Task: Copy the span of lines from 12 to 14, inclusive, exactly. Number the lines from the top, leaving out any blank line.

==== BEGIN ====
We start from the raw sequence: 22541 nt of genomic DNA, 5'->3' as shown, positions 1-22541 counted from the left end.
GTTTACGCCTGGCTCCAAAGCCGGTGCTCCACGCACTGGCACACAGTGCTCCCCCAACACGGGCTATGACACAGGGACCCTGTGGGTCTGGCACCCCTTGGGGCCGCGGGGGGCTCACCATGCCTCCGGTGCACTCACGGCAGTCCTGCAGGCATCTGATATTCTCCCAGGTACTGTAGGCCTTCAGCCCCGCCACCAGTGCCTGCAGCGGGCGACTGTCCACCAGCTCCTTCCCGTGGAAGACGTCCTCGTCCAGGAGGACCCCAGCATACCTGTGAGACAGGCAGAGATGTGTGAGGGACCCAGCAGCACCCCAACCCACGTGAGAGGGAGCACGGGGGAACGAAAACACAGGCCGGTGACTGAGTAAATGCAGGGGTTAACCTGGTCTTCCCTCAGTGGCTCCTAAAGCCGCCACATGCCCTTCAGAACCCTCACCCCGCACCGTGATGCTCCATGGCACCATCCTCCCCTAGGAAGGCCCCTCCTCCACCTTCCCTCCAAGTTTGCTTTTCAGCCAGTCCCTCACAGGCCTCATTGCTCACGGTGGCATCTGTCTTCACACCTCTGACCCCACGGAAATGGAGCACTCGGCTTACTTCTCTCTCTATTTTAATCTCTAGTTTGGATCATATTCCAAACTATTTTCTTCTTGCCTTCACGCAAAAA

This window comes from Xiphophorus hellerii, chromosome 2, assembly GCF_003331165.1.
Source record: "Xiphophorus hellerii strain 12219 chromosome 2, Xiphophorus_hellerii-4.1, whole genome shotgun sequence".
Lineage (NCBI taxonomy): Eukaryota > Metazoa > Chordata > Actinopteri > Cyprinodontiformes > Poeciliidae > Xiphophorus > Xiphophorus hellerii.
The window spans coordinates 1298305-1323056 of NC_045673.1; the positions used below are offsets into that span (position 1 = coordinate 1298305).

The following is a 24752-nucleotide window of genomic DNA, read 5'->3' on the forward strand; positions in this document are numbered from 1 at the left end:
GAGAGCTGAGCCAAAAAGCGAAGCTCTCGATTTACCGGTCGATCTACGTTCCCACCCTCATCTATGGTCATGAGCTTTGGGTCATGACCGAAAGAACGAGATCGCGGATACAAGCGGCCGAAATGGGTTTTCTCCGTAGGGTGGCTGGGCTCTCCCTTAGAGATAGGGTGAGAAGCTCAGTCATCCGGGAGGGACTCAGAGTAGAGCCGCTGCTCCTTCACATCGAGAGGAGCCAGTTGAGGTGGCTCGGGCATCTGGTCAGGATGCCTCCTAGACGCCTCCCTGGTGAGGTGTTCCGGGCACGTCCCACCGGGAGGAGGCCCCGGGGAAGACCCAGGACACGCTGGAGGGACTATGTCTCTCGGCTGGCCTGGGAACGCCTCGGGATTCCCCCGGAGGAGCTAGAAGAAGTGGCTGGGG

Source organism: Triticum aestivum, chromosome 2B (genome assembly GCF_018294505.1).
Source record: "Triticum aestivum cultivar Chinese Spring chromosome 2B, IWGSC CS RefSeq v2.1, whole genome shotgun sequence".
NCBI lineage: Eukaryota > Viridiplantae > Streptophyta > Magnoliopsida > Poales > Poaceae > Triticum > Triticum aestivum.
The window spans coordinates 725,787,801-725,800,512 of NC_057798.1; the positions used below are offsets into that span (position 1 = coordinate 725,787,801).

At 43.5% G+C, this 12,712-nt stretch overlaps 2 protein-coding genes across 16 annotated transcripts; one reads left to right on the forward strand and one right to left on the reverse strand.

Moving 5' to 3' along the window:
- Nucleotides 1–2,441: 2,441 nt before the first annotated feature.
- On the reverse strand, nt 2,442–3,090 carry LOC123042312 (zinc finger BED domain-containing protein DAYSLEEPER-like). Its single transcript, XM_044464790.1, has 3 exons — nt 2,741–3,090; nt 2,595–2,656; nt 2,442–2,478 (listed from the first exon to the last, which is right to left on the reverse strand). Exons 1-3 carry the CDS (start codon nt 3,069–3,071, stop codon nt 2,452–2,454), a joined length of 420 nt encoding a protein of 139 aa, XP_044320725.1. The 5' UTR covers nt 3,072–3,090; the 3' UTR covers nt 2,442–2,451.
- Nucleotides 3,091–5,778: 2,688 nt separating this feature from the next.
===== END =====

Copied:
The window spans coordinates 725,787,801-725,800,512 of NC_057798.1; the positions used below are offsets into that span (position 1 = coordinate 725,787,801).

At 43.5% G+C, this 12,712-nt stretch overlaps 2 protein-coding genes across 16 annotated transcripts; one reads left to right on the forward strand and one right to left on the reverse strand.

Moving 5' to 3' along the window: